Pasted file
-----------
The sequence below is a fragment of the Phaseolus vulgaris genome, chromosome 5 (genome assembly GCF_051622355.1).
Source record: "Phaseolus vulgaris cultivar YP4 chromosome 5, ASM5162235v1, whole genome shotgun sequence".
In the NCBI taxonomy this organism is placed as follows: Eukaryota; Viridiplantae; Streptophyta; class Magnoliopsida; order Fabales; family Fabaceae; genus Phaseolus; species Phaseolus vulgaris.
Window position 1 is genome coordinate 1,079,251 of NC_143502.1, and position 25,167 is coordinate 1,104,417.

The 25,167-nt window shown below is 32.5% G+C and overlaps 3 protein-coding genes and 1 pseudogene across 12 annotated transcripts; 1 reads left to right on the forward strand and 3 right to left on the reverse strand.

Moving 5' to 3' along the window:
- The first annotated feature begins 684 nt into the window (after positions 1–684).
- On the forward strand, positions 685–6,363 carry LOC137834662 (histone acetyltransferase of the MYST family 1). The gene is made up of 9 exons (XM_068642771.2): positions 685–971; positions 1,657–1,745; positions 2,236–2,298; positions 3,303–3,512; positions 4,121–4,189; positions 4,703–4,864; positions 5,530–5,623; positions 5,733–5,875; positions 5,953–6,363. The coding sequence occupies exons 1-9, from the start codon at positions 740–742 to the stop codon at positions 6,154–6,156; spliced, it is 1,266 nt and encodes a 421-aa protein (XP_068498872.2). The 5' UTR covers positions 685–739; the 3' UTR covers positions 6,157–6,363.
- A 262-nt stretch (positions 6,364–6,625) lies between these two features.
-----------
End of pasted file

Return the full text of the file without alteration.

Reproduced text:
The sequence below is a fragment of the Phaseolus vulgaris genome, chromosome 5 (genome assembly GCF_051622355.1).
Source record: "Phaseolus vulgaris cultivar YP4 chromosome 5, ASM5162235v1, whole genome shotgun sequence".
In the NCBI taxonomy this organism is placed as follows: Eukaryota; Viridiplantae; Streptophyta; class Magnoliopsida; order Fabales; family Fabaceae; genus Phaseolus; species Phaseolus vulgaris.
Window position 1 is genome coordinate 1,079,251 of NC_143502.1, and position 25,167 is coordinate 1,104,417.

The 25,167-nt window shown below is 32.5% G+C and overlaps 3 protein-coding genes and 1 pseudogene across 12 annotated transcripts; 1 reads left to right on the forward strand and 3 right to left on the reverse strand.

Moving 5' to 3' along the window:
- The first annotated feature begins 684 nt into the window (after positions 1–684).
- On the forward strand, positions 685–6,363 carry LOC137834662 (histone acetyltransferase of the MYST family 1). The gene is made up of 9 exons (XM_068642771.2): positions 685–971; positions 1,657–1,745; positions 2,236–2,298; positions 3,303–3,512; positions 4,121–4,189; positions 4,703–4,864; positions 5,530–5,623; positions 5,733–5,875; positions 5,953–6,363. The coding sequence occupies exons 1-9, from the start codon at positions 740–742 to the stop codon at positions 6,154–6,156; spliced, it is 1,266 nt and encodes a 421-aa protein (XP_068498872.2). The 5' UTR covers positions 685–739; the 3' UTR covers positions 6,157–6,363.
- A 262-nt stretch (positions 6,364–6,625) lies between these two features.